[JURIST] A judge for the US District Court for the District of Montana [official website] ruled [order, PDF] Wednesday that Congress' removal of the Northern Rocky Mountain Wolf [Yellowstone Insider backgrounder] from the Endangered Species Act (ESA) [materials], not through amending it but through attaching a "wolf rider" to an appropriations bill, was legal. As a result, state hunting quotas to control the wolf population will be allowed in Idaho, Montana, Oregon, Washington and Utah. Judge Donald Malloy, citing a similar Ninth Circuit ruling as binding, declared the move lawful, if not distasteful:
This case presents difficult questions for me. The way in which Congress acted in trying to achieve a debatable policy change by attaching a rider to the Department of Defense and Full-Year Continuing Appropriations Act of 2011 is a tearing away, an undermining, and a disrespect for the fundamental idea of the rule of law. The principle behind the rule of law is to provide a mechanism and process to guide and constrain the government's exercise of power. Political decisions derive their legitimacy from the proper function of the political process within the constraints of limited government, guided by a constitutional structure that acknowledges the importance of the doctrine of Separation of Powers. That legitimacy is enhanced by a meaningful, predictable, and transparent process.Plaintiffs in the suit, the Center for Biological Diversity [advocacy website] were disappointed [press release] in the outcome: "Although wolf numbers have risen, the job of wolf recovery in the northern Rocky Mountains is far from complete." The Interior Department [official website] also released a statement [text] on Wednesday stating that the wolf recovery plan was a success and hunting can begin anew.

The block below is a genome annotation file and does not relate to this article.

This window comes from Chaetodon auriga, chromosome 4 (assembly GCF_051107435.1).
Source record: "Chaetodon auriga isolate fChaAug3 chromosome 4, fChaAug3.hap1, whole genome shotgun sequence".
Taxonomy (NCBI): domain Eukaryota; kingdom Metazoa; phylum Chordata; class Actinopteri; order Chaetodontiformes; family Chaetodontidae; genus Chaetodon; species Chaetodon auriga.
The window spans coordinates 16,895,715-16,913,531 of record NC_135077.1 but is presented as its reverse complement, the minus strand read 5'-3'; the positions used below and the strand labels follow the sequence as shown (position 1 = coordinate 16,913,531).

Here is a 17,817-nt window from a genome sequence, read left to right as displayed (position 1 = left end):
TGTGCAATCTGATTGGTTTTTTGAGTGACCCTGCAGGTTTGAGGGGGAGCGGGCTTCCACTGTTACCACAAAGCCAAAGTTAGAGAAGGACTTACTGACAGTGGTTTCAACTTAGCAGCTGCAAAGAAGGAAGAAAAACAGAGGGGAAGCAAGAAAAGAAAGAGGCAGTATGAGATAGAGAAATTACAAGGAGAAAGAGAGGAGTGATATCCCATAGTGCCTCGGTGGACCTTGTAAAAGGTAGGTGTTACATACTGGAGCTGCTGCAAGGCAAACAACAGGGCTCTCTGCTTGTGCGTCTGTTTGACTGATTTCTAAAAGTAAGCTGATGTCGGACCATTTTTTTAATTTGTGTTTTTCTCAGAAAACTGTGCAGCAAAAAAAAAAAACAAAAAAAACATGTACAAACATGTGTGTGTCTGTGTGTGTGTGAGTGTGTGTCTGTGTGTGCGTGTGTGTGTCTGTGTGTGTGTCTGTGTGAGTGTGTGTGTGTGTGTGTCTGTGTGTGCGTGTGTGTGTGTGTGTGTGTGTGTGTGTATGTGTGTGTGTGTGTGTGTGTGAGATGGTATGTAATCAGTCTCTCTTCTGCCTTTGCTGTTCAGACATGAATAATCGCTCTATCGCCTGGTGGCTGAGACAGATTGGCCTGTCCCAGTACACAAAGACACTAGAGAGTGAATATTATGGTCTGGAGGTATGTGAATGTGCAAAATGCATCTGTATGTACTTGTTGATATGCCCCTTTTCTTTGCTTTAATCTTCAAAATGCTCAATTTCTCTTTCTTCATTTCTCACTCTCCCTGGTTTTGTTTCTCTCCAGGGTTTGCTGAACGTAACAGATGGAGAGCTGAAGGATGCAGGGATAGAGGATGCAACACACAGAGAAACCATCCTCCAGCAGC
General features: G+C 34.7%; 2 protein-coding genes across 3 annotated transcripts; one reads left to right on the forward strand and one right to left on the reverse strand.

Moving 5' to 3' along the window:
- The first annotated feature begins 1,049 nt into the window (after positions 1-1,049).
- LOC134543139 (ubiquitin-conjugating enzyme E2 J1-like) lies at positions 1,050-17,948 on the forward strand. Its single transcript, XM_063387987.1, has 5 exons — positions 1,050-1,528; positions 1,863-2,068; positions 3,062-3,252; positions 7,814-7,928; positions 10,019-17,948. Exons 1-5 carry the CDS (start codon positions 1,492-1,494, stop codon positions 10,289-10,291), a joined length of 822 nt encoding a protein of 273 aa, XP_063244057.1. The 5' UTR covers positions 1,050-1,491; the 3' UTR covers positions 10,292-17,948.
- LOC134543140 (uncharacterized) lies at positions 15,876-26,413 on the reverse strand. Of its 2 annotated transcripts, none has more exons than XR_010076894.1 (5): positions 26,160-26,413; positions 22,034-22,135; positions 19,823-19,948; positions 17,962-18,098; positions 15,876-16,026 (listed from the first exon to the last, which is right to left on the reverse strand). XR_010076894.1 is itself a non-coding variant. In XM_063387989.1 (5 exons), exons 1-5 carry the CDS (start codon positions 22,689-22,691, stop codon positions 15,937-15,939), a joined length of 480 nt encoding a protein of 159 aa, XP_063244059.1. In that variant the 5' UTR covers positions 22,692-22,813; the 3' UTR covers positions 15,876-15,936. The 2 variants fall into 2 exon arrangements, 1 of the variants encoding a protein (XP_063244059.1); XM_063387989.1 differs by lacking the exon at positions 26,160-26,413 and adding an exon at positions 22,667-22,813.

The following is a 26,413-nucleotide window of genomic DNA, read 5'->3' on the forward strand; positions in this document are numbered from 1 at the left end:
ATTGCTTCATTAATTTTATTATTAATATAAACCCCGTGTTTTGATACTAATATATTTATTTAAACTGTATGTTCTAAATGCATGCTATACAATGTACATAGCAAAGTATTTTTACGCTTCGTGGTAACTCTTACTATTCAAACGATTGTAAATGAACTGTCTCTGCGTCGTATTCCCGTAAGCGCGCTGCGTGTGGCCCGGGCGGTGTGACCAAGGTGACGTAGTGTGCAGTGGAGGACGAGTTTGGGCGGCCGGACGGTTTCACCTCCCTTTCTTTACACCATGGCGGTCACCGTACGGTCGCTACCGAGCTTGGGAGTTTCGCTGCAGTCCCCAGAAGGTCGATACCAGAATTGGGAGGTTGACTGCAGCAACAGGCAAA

Controversy began over the Northern Rocky Mountains Wolf in 2009, when US Fish and Wildlife Services [official website] removed [federal registrar notice, PDF] them from the ESA, after a controversial Interior Department memo was published that several animals should be taken off the list despite their numbers not being at a sustainable level. However, Fish and Wildlife Services only gave control of the wolf population to state governments in Montana and Idaho, restricting the wolves in Wyoming under Federal guidelines. In August 2010, Judge Malloy ruled that it was improper to remove restrictions in one jurisdiction and not another, and put the wolves back on the ESA entirely. In response, the "wolf rider" was attached to the Department of Defense and Full-Year Continuing Appropriation Act of 2011 [materials] bill, which became law in April. This reissued the previous rule, including the restrictions for hunting in Wyoming.